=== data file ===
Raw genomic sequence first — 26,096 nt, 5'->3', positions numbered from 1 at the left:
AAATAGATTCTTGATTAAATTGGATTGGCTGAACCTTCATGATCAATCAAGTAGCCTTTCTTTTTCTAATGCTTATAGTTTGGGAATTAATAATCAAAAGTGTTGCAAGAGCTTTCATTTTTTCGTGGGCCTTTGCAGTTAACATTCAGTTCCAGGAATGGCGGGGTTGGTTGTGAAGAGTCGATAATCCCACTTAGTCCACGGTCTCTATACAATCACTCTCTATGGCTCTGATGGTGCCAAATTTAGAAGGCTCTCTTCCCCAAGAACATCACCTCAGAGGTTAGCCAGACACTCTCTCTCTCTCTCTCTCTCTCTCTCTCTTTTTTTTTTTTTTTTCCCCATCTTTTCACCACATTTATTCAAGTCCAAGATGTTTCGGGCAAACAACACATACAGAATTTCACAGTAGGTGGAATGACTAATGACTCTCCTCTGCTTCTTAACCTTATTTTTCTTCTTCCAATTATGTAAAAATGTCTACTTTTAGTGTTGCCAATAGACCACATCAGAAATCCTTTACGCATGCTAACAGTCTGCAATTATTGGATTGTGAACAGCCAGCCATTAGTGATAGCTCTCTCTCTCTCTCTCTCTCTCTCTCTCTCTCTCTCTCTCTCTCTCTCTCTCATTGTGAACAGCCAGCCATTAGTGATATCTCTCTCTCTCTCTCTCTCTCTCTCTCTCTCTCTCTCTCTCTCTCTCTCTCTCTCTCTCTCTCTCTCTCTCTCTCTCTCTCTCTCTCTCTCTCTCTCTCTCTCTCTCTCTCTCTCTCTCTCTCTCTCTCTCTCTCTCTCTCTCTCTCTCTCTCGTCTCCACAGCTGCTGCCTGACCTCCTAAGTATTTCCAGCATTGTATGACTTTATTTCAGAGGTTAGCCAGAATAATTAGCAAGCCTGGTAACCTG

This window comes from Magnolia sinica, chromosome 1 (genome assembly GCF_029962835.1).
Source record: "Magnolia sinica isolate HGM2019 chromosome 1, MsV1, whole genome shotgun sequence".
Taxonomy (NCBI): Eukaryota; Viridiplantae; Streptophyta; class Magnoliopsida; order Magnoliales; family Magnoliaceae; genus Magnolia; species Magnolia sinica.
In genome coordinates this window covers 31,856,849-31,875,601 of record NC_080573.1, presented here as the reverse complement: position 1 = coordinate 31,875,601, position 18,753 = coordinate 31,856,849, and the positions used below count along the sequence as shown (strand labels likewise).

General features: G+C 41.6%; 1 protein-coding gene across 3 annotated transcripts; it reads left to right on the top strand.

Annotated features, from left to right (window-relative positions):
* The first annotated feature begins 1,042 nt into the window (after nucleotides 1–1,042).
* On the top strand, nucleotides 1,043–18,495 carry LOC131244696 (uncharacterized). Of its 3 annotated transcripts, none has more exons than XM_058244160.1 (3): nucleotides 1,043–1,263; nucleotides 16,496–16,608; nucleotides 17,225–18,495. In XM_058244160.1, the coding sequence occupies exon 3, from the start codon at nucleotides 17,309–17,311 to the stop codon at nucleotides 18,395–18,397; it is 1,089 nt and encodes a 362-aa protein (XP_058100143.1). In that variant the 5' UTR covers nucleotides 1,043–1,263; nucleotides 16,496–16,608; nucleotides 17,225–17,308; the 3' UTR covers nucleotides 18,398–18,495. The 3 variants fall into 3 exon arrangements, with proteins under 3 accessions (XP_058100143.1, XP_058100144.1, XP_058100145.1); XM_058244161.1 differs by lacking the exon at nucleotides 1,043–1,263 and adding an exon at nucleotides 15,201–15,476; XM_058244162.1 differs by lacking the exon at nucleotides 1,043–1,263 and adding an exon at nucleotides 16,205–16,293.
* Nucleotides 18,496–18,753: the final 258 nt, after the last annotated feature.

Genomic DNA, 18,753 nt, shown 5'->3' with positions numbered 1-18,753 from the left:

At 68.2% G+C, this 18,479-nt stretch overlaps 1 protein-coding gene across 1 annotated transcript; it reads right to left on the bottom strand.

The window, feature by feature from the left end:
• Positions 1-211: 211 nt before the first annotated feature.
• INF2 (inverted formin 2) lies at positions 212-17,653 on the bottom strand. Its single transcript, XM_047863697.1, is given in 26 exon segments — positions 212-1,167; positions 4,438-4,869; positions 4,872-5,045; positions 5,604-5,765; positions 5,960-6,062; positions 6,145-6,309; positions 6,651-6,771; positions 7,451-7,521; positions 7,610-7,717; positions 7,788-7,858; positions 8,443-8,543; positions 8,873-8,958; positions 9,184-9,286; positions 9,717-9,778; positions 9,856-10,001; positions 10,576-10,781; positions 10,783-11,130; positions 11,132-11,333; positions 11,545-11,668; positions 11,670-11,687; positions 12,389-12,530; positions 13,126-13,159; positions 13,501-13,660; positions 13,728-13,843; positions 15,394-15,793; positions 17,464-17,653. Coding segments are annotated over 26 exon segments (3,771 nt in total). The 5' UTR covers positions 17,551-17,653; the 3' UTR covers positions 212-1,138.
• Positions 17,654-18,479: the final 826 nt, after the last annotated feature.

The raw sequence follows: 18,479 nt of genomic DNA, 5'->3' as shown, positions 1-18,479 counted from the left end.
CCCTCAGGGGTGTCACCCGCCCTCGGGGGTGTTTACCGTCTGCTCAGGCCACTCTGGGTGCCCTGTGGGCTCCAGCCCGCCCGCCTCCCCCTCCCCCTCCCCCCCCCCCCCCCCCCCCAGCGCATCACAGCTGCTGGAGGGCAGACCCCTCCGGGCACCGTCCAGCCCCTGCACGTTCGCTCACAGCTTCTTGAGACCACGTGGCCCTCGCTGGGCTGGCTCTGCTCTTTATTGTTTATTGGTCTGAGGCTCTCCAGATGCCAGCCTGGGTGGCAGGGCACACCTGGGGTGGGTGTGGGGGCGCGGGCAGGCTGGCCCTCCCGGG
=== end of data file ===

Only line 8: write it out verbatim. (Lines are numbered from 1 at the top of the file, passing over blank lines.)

Annotated features, from left to right (window-relative positions):